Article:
4 Beyond the witch trials Responses to witchcraft in Sweden Responses to witchcraft in late seventeenth- and eighteenth-century Sweden The aftermath of the witch-hunt in Dalarna Marie Lennersand The witch-hunts of the early modern period must have left a profound mark on many local communities. The intense trials and executions which took place during the second half of the seventeenth century were dreadful events that touched many people. All those involved, from the accused and the witnesses to the judges and the clergy, had to make decisions that changed

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Introduction

Beyond the witch trials

Owen Davies and Willem de Blécourt

Beyond the witch trials Introduction Introduction: beyond the witch trials Owen Davies and Willem de Blécourt The so-called Enlightenment of the eighteenth century has often been portrayed as a period in which much of Europe cast off the belief in witchcraft and magic under the influence of new philosophies, and advances in science and medicine. This received wisdom has often led to the academic dismissal of the continued relevance of the belief in witchcraft and magic, not only for the poor and illiterate in society but also for the educated. This book seeks

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Peter Maxwell-Stuart

5 Beyond the witch trials Witchcraft and magic in Scotland Witchcraft and magic in eighteenth-century Scotland Peter Maxwell-Stuart On 20 October 1711 Defoe published in the periodical Review his well-known and unambiguous opinion on the subject of witches: There are, and ever have been such People in the World, who converse Familiarly with the Devil, enter into Compact with him, and receive Power from him, both to hurt and deceive, and these have been in all Ages call’d Witches, and it is these, that our Law and God’s Law Condemn’s as such; and I think there

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‘Evil people’

A late eighteenth-century Dutch witch doctor and his clients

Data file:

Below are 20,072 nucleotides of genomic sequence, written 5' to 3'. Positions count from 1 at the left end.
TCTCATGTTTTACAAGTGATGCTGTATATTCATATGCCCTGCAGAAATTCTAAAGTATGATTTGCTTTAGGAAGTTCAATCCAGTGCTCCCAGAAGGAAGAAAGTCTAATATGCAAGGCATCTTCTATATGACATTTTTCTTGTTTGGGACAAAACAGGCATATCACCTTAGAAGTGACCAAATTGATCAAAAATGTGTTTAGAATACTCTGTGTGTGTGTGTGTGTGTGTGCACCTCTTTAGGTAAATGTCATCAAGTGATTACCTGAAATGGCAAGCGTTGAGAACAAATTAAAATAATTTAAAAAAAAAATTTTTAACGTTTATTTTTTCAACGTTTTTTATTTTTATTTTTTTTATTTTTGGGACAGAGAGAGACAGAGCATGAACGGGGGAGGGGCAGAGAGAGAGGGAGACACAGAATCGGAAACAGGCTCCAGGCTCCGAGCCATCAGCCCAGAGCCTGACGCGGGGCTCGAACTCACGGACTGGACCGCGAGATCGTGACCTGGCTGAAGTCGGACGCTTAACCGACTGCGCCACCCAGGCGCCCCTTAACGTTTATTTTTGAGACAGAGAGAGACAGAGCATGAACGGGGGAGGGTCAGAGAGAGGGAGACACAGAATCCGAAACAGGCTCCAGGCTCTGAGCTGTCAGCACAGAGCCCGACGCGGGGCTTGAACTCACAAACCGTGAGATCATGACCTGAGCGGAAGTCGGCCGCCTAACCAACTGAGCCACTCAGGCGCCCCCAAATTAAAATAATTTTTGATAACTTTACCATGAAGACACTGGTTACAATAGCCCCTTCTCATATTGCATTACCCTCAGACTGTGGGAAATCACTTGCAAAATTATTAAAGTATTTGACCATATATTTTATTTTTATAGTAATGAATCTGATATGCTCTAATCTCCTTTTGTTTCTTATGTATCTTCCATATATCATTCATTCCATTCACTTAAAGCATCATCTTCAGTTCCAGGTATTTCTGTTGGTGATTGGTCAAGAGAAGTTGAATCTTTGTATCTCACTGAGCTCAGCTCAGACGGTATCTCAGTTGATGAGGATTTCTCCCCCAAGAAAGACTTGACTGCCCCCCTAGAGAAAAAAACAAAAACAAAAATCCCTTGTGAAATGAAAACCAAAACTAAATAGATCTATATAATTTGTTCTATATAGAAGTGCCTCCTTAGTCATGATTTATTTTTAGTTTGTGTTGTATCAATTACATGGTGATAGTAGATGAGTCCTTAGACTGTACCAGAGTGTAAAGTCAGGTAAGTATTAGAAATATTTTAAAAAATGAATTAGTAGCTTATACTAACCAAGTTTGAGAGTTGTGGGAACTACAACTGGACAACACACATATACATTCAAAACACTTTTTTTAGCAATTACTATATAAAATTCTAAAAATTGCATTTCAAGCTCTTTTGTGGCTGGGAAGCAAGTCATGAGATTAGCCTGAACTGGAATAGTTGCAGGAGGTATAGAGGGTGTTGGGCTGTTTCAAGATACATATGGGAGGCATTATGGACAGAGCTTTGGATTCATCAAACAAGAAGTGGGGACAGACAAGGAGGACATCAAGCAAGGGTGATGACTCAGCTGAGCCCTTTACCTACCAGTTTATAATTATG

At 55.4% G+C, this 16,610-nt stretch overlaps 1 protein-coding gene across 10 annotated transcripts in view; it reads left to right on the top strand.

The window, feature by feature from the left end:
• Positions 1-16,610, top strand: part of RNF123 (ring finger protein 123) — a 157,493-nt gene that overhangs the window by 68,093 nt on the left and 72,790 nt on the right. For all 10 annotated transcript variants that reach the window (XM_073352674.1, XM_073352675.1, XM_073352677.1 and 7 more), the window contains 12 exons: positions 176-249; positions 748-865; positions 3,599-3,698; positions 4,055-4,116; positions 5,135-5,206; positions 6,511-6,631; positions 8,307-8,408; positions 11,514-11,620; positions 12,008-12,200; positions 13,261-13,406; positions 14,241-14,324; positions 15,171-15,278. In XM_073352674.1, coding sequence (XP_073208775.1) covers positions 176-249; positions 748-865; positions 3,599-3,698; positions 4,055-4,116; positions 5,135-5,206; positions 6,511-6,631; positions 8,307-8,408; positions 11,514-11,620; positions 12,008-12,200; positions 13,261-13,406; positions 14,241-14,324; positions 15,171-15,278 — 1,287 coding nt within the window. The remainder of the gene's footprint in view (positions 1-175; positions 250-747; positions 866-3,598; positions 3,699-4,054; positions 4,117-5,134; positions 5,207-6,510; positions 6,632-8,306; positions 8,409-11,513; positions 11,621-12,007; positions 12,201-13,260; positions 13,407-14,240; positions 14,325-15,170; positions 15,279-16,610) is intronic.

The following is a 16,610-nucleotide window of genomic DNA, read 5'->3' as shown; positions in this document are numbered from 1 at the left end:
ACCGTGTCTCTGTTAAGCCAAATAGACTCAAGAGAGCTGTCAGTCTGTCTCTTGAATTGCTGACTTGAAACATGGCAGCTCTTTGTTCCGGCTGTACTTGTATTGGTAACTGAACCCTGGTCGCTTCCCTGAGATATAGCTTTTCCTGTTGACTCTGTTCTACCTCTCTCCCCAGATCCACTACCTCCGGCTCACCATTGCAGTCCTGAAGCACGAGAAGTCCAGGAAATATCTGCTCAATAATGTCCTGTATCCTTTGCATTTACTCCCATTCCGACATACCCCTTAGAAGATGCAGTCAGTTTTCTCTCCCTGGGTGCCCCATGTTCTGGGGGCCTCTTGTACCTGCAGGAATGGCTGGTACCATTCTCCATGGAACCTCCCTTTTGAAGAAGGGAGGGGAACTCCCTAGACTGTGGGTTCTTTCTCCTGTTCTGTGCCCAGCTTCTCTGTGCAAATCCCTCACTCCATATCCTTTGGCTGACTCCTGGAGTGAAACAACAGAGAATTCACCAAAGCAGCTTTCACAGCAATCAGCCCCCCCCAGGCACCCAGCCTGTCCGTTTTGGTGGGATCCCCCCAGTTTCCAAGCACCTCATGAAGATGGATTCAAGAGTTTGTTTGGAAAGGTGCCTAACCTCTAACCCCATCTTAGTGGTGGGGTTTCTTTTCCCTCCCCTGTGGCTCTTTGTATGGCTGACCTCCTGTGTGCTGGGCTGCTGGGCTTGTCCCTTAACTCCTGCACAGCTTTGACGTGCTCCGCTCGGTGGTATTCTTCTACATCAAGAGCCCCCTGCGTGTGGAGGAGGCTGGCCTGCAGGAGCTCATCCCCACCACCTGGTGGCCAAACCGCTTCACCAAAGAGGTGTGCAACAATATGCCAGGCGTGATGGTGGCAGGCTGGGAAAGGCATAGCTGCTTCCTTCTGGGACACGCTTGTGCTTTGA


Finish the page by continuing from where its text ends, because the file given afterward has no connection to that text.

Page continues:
Willem de Blécourt

8 Beyond the witch trials ‘Evil people’ ‘Evil people’: a late eighteenth-century Dutch witch doctor and his clients Willem de Blécourt As a part of the increasing interest in ‘popular’ culture, historians have become more conscious of the presence of witchcraft after the witch trials. Most of the time their attention, however, is restricted to simply indicating witchcraft occurrences. For newcomers in the field a methodological trap also looms. The name of that trap is ‘superstition’ and its character is an often undeclared but determining element in the

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Public infidelity and private belief?

The discourse of spirits in Enlightenment Bristol

Jonathan Barry

7 Beyond the witch trials Public infidelity and private belief? Public infidelity and private belief ? The discourse of spirits in Enlightenment Bristol Jonathan Barry Recent work on the history of witchcraft and magic has identified three themes or approaches as of particular importance in our understanding of a subject which, although it has been centre stage since the publication of Religion and the Decline of Magic in 1971, has continued to trouble historians. The first problem, acknowledged as ‘the most baffling aspect of this difficult subject’ by Thomas

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From illusion to disenchantment

Feijoo versus the ‘falsely possessed’ in eighteenth-century Spain

María Tausiet

3 Beyond the witch trials From illusion to disenchantment From illusion to disenchantment: Feijoo versus the ‘falsely possessed’ in eighteenth-century Spain 1 María Tausiet I conclude from the findings that there were no witches nor bedevilled people in those places until they began to write about them. (Alonso de Salazar y Frías) 2 I prove the matter through the constant experience that on very rare occasions does there appear to be any possessed person in places where no one starts exorcizing. (Benito Jerónimo Feijoo) 3 Among the many attacks that the